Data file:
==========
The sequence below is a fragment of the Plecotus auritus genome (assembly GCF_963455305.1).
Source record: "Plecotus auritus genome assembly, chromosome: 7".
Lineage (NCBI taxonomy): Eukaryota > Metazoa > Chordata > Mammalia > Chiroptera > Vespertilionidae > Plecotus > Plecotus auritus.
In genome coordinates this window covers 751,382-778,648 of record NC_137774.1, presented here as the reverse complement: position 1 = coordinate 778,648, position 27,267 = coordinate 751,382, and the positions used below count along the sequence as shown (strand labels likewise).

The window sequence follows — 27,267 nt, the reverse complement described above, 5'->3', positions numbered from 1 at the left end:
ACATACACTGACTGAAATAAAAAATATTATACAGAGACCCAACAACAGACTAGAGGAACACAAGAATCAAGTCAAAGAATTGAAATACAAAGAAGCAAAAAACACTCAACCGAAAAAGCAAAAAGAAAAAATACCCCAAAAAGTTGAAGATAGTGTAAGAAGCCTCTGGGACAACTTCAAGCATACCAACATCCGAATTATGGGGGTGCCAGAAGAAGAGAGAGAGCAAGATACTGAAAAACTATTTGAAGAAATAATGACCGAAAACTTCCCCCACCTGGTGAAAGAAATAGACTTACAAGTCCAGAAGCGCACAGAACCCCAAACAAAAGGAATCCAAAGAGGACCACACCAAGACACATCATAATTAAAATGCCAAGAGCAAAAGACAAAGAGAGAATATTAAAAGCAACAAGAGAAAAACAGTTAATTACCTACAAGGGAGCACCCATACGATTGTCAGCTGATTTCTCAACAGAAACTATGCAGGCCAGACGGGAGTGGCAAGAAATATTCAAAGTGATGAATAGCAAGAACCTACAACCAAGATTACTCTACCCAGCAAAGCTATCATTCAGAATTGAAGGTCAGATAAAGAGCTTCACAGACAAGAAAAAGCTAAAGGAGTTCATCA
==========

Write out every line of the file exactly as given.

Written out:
The sequence below is a fragment of the Plecotus auritus genome (assembly GCF_963455305.1).
Source record: "Plecotus auritus genome assembly, chromosome: 7".
Lineage (NCBI taxonomy): Eukaryota > Metazoa > Chordata > Mammalia > Chiroptera > Vespertilionidae > Plecotus > Plecotus auritus.
In genome coordinates this window covers 751,382-778,648 of record NC_137774.1, presented here as the reverse complement: position 1 = coordinate 778,648, position 27,267 = coordinate 751,382, and the positions used below count along the sequence as shown (strand labels likewise).

The window sequence follows — 27,267 nt, the reverse complement described above, 5'->3', positions numbered from 1 at the left end:
ACATACACTGACTGAAATAAAAAATATTATACAGAGACCCAACAACAGACTAGAGGAACACAAGAATCAAGTCAAAGAATTGAAATACAAAGAAGCAAAAAACACTCAACCGAAAAAGCAAAAAGAAAAAATACCCCAAAAAGTTGAAGATAGTGTAAGAAGCCTCTGGGACAACTTCAAGCATACCAACATCCGAATTATGGGGGTGCCAGAAGAAGAGAGAGAGCAAGATACTGAAAAACTATTTGAAGAAATAATGACCGAAAACTTCCCCCACCTGGTGAAAGAAATAGACTTACAAGTCCAGAAGCGCACAGAACCCCAAACAAAAGGAATCCAAAGAGGACCACACCAAGACACATCATAATTAAAATGCCAAGAGCAAAAGACAAAGAGAGAATATTAAAAGCAACAAGAGAAAAACAGTTAATTACCTACAAGGGAGCACCCATACGATTGTCAGCTGATTTCTCAACAGAAACTATGCAGGCCAGACGGGAGTGGCAAGAAATATTCAAAGTGATGAATAGCAAGAACCTACAACCAAGATTACTCTACCCAGCAAAGCTATCATTCAGAATTGAAGGTCAGATAAAGAGCTTCACAGACAAGAAAAAGCTAAAGGAGTTCATCA